Just because wiring doesn't meet the strict regulations doesn't mean that it's dangerous or that your house will burn down.

Running a 13A socket off a 5A fused spur on a lighting circuit is cerainly undesirable and probably contrary to Part P of the building regulations. It is certainly undesirable but not dangerous. The risk comes in when some idiot changes the fuse to 13A, especially if the lighting circuit is wired in 1 sq mm cable. Hence the need for regulations to make electrical circuits idiot proof.

198kHz
Seasoned Hero
Posts: 5,349
Thanks: 2,200
Fixes: 34
Registered: ‎30-07-2008

Re: Using a 13 amp socket on a 5 amp circuit


@Mustrum wrote:

Is this a wind up?


I hope so. A 13A socket on a lighting circuit? 🙄 Huh

To err is human; to purr, feline
ADSL2+   Billion 7800N
BT technician (Retired)
Baldrick1
Seasoned Hero
Posts: 7,406
Thanks: 3,311
Fixes: 226
Registered: ‎30-06-2016

Re: Using a 13 amp socket on a 5 amp circuit

@MisterW 

Some older lighting circuits were wired without CPC ( protective earth conductor ) , in which case its going to be a no-go.

I agree but rightly or wrongly assumed that this was replacing a 3 pin 5A round pin socket. I have installed one on a lighting circuit for a table light. I have had over recent years two NICIEC registered electricians see this and neither commented.

WinfredVaughan
Grafter
Posts: 43
Thanks: 7
Fixes: 1
Registered: ‎26-06-2020

Re: Using a 13 amp socket on a 5 amp circuit

Thanks for the sensible comments.  The wiring is all modern wiring, with 1mm twin and earth 5 amp cable, terminating with RCDs.

Mustrum
Community Veteran
Posts: 2,791
Thanks: 672
Fixes: 60
Registered: ‎13-08-2015

Re: Using a 13 amp socket on a 5 amp circuit

@Baldrick1  the fact the OP came on a public Telecoms forum to ask the question should be the start of warning bells.

Whilst not yet as bad as the USA for regs, the ones we do have demand that any gas or electrical work is signed of by suitably qualified "professionals". I suspect a printed copy of this thread in the house paperwork may not be sufficient for a new buyer, nor from the insurance company should something go wrong. You can just imagine the conversation - "Oh but Baldrick and Mr W said it would be OK!"

Oh, and yes I do understand the theory behind what they are trying to do.

RobPN
Hero
Posts: 4,272
Thanks: 2,122
Fixes: 9
Registered: ‎17-05-2013

Re: Using a 13 amp socket on a 5 amp circuit



@WinfredVaughan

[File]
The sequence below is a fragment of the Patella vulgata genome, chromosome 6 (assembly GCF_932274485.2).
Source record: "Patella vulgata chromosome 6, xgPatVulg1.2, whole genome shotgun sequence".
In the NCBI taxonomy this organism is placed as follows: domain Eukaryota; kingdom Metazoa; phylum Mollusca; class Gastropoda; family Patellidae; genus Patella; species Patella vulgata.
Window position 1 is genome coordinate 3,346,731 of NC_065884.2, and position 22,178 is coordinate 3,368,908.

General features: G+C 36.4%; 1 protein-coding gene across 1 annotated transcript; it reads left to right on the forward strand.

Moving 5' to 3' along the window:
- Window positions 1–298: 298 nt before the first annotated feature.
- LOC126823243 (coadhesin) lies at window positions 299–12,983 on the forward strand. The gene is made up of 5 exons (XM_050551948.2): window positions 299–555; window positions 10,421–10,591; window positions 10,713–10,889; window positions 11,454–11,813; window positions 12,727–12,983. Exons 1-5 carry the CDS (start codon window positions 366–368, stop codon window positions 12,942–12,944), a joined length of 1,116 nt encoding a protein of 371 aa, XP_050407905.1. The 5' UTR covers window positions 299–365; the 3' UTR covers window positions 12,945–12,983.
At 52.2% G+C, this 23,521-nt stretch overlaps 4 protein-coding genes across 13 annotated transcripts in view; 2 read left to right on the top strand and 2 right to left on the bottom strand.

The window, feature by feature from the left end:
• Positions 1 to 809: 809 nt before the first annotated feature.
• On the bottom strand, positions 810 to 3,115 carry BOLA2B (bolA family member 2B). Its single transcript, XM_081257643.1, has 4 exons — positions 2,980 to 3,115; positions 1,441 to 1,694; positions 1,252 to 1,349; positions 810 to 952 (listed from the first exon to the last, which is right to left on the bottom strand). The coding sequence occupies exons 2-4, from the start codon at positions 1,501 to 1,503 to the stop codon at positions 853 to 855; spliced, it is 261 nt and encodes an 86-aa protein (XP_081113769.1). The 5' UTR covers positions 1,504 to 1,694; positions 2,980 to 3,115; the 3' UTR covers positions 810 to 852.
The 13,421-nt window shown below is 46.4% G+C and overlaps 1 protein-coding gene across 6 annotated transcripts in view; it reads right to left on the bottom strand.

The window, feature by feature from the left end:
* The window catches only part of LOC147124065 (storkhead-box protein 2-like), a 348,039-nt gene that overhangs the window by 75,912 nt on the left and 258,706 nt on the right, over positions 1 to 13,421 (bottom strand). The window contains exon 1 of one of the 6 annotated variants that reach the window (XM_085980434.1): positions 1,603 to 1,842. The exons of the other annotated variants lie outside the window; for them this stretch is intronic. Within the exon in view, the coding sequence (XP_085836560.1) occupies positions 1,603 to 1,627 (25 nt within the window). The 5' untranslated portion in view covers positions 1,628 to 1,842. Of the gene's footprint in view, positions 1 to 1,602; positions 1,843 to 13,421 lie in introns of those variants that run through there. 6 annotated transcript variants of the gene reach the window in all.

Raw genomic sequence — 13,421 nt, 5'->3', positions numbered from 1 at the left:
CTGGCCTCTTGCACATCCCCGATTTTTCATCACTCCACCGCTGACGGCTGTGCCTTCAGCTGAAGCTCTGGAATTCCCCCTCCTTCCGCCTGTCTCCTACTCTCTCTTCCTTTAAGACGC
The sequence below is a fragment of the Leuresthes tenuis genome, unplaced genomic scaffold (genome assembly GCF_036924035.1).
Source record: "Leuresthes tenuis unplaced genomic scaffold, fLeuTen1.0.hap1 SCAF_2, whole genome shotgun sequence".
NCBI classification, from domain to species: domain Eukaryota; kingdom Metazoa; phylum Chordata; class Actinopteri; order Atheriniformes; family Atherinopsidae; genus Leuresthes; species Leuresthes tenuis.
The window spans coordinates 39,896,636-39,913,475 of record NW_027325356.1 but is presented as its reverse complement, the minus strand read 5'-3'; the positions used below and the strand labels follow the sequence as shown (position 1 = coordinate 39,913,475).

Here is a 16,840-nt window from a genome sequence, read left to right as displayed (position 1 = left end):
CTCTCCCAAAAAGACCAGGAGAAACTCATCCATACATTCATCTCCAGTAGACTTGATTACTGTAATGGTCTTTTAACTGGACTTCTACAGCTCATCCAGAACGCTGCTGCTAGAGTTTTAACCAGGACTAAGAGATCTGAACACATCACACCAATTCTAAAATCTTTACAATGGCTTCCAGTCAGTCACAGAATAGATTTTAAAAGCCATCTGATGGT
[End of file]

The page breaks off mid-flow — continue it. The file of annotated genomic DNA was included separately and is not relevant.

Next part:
Wouldn't it be a better idea to try and source another 5V power supply which had an inline mains lead, rather than the wall-wart type?

You could then replace the 13A plug with a 5A one, although obviously that type of plug wouldn't be fused.

 

EDIT:  Although having now checked, 5A fused plugs are available.

https://cpc.farnell.com/mk/641whi/5a-fused-round-pin-plug/dp/PL01928

Baldrick1
Seasoned Hero
Posts: 7,406
Thanks: 3,311
Fixes: 226
Registered: ‎30-06-2016

Re: Using a 13 amp socket on a 5 amp circuit

@WinfredVaughan 

If the RCD is properly rated then there should not be any danger of overloading the cable. I agree that a 3A fuse will give better coordination with a typical 6A rated lighting circuit MCB. 

Baldrick1
Seasoned Hero
Posts: 7,406
Thanks: 3,311
Fixes: 226
Registered: ‎30-06-2016

Re: Using a 13 amp socket on a 5 amp circuit

@Mustrum 

Fair enough. So you come to sell the house. A ‘professional’ electrician says that this socket is not acceptable. You agree and replace it with a 5A one. Where’s the problem?

By the way, I haven’t said that it’s OK per se. I have said that it is undesirable but can be done safely without it, as you have intimated,  resulting in dire consequences.

Dan_the_Van
Pro
Posts: 623
Thanks: 90
Fixes: 11
Registered: ‎25-06-2007

Re: Using a 13 amp socket on a 5 amp circuit

I think I would be more concerned about the implications to my property insurance rather than if it is technically possible

Dan.

Sorry if I've spoilt everyone's fun

Champnet
Seasoned Champion
Posts: 1,947
Thanks: 680
Fixes: 8
Registered: ‎25-07-2007

Re: Using a 13 amp socket on a 5 amp circuit

In my younger days given the shortage of power sockets  it was not uncommon to use a  Y adaptor that plugged into the light socket. On one side would be a light bulb on the other side a plug to run a electrical device i.e. record player. 

Baldrick1
Seasoned Hero
Posts: 7,406
Thanks: 3,311
Fixes: 226
Registered: ‎30-06-2016

Re: Using a 13 amp socket on a 5 amp circuit

I just wish that one of the nay sayers would point to a regulation that explicitly forbids this arrangement where the cabling is protected with both a 3A in line fuse plus a 6A MCB in the consumer unit.